Domestic Manners of the Americans (Google eBook)

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Dodd and Mead, 1901 - United States - 304 pages
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Review: Domestic Manners of the Americans

User Review  - Tim - Goodreads

"I never beheld a scene so utterly desolate as this entrance of the Mississippi. Had Dante seen it, he might have drawn images of another Bolgia from its horrors. One only object rears itself above ... Read full review

Review: Domestic Manners of the Americans

User Review  - Cynthia - Goodreads

Fanny Trollope, mother of the Victorian novelist, Anthony Trollope, came to America in 1827. She lived for several years in Cincinnati, which was then the hog capital of the nation. She loved America ... Read full review

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Page 133 - Madam, is obscene, and, thank God, WE are sufficiently advanced to have found it out ! If we must have the abomination of stage plays, let them at least be marked by the refinement of the age in which we live." This was certainly being au courant
Page 27 - would have great attractions to new settlers. The beautiful contrast that its bright green hill forms with the dismal line of black forest that stretches on every side, the abundant growth of pawpaw, palmetto, and orange, the copious variety of sweet-scented flowers that flourish there, all make it appear like an oasis in the desert.
Page 37 - of chewing tobacco is the cause of a remarkable peculiarity in the male physiognomy of Americans ; their lips are almost uniformly thin and compressed. At first I accounted for this upon Lavater's theory, and attributed it to the arid temperament of the people ; but it is too universal to be so explained ; whereas the habit
Page 250 - blood-vessel. Among the rest of her rant, she said " I will hold fast to Jesus, I never will let him go ; if they take me to hell, I will still hold him fast, fast, fast !" The stunning noise was sometimes varied by the preachers beginning to sing ; but the convulsive movements of the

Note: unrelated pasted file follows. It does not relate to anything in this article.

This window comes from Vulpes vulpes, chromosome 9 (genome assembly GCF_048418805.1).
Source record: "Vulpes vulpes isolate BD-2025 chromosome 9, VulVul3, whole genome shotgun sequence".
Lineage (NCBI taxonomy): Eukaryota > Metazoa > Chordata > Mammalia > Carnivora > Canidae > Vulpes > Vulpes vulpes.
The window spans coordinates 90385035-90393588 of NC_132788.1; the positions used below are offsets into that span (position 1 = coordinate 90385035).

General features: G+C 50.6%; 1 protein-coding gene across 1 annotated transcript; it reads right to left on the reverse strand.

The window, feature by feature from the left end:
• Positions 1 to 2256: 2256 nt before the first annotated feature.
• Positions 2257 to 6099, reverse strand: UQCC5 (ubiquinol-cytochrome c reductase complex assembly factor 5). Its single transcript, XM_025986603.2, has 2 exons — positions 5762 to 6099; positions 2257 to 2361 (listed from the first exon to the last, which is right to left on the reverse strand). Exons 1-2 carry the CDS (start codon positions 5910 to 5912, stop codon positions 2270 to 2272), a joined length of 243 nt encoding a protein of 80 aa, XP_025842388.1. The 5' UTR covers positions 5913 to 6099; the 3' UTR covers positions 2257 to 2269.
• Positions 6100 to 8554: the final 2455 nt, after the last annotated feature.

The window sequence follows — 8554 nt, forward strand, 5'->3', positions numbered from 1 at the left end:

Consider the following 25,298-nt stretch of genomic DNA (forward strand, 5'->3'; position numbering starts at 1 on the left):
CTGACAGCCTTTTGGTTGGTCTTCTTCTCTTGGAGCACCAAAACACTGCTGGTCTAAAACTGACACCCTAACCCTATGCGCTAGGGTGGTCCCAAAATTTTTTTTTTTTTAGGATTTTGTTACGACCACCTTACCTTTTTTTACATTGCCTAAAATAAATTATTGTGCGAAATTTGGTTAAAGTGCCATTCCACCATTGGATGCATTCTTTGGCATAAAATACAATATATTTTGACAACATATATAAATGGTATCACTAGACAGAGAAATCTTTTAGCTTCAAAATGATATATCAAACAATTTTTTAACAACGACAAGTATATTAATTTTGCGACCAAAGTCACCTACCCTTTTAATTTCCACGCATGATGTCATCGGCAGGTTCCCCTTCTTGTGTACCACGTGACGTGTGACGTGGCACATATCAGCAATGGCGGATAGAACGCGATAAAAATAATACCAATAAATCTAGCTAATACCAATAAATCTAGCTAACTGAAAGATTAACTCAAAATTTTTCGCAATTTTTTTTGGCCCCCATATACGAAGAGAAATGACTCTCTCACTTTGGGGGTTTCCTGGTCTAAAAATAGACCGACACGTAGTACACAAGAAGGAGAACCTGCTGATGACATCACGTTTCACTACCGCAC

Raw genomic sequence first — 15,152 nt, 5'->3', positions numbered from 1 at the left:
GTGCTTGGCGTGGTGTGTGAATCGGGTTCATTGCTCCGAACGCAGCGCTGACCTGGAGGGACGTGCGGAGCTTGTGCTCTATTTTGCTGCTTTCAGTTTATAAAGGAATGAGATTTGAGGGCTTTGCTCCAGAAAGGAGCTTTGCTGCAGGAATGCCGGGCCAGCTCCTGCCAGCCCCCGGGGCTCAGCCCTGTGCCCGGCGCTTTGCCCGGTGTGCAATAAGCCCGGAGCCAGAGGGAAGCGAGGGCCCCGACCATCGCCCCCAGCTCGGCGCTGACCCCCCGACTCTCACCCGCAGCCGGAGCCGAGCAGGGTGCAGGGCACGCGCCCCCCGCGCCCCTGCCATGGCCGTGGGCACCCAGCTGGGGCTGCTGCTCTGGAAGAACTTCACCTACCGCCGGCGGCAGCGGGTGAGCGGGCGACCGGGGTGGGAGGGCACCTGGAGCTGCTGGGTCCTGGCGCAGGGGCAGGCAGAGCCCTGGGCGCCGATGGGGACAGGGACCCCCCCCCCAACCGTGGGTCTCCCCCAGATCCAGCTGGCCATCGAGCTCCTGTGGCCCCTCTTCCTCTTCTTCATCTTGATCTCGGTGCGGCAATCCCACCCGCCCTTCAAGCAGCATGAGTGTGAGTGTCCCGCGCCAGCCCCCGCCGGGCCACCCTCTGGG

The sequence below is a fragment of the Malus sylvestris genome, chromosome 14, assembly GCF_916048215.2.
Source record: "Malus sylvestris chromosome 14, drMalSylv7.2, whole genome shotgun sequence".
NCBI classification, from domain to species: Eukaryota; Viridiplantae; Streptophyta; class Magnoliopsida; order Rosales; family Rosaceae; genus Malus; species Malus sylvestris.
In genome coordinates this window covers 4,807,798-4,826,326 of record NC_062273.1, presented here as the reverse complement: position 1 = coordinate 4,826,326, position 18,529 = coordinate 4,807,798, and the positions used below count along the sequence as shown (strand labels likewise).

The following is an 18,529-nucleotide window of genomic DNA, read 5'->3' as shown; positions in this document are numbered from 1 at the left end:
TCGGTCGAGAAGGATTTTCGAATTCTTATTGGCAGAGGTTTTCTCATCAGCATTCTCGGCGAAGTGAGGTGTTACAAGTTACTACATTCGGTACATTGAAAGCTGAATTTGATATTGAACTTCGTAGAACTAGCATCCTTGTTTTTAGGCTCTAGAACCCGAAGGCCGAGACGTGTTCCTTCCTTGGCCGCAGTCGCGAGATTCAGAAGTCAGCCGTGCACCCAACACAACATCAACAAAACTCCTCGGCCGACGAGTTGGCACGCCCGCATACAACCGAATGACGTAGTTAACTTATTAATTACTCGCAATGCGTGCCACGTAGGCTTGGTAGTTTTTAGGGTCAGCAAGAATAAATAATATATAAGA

Page 89 - conversation. The women invariably herd together at one part of the room, and the men at the other ; but, in justice to Cincinnati, I must acknowledge that this arrangement is by no means peculiar to that city, or to the western side of the Alleghanies. Sometimes a small attempt at music produces a partial reunion
Page 27 - spacious building was pointed out to us as a convent, where a considerable number of young ladies were educated by the nuns. At one or two points the wearisome level line of forest is relieved by bluffs, as they call the short intervals of high ground. The town of
Page 26 - to be seen, and it was many days before we were weary of looking at them. We occasionally used the opportunity of the boat's stopping to take in wood, for a ten minutes' visit to the shore ; we in this manner explored a field of
Page 134 - In truth, there are many reasons which render a very general diffusion of literature impossible in America. I can scarcely class the universal reading of newspapers as an exception to this remark ; if I could, my statement would be exactly the reverse, and I should say that America beat the world in letters. The
Page 35 - They ate in perfect silence, and with such astonishing rapidity that their dinner was over literally before ours was began ; the instant they ceased to eat they darted from the table in the same moody silence which they had preserved since they entered the room, and a second set took their places, who performed their silent parts in the same manner.
Page 103 - the people as a public lecturer, would naturally excite surprise any where, and the nil admirari of the old world itself would hardly be sustained before such a spectacle ; but in America, where women are guarded by a seven-fold shield of habitual insignificance, it caused an effect that can hardly be described.

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